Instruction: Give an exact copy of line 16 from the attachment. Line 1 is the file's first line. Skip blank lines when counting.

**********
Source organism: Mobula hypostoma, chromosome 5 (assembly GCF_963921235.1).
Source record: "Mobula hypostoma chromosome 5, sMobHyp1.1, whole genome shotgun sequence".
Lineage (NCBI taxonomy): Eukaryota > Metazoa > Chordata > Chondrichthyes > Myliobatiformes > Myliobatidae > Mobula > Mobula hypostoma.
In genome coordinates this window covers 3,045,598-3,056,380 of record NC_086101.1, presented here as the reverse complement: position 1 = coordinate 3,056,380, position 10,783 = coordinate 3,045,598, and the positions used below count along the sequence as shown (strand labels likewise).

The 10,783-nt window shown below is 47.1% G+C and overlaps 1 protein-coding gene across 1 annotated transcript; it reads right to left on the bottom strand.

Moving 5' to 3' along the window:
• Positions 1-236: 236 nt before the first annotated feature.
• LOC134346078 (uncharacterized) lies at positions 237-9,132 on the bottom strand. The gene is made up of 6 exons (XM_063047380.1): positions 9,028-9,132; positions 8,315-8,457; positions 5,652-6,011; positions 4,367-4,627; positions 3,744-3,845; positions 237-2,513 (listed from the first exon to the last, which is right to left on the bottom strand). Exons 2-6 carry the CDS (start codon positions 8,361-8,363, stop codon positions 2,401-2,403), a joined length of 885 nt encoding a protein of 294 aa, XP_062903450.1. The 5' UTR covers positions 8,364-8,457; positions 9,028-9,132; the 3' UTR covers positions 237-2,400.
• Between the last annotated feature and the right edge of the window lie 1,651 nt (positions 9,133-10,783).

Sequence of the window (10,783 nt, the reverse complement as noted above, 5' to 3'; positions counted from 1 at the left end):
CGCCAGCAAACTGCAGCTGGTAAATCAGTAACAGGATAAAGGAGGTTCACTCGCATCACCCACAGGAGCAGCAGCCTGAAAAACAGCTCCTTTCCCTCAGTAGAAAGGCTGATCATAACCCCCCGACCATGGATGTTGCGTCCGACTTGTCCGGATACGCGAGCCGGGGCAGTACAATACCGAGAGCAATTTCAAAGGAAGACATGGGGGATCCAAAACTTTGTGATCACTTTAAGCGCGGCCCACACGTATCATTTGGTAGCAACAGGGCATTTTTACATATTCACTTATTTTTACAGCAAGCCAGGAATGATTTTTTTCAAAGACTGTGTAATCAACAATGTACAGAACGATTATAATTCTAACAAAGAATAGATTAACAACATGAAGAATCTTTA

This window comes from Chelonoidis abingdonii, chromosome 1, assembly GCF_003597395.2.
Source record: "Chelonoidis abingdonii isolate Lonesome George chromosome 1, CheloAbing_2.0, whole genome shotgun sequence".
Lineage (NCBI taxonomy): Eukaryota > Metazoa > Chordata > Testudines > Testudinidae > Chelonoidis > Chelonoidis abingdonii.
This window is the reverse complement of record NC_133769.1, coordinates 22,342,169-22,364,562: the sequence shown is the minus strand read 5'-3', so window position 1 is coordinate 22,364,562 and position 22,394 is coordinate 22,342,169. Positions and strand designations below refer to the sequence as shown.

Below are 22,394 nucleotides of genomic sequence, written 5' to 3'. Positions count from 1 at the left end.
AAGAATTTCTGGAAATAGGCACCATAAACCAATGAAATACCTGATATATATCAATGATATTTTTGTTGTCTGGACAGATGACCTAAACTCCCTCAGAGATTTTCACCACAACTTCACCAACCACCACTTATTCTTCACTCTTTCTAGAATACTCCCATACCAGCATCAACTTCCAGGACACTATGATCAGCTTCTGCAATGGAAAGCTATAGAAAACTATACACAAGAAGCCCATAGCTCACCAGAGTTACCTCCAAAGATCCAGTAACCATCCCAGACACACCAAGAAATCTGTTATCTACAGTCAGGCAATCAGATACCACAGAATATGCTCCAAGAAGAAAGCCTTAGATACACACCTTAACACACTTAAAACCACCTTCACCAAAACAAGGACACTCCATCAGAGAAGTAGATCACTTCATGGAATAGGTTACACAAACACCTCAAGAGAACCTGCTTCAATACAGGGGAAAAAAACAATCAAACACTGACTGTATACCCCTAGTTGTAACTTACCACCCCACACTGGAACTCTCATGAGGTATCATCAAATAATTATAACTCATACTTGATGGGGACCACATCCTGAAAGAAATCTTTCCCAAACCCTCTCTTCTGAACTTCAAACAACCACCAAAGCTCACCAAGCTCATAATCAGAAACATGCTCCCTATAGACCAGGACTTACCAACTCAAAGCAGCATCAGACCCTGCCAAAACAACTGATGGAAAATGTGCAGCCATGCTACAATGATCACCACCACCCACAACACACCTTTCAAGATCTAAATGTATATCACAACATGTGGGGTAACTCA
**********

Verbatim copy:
Below are 22,394 nucleotides of genomic sequence, written 5' to 3'. Positions count from 1 at the left end.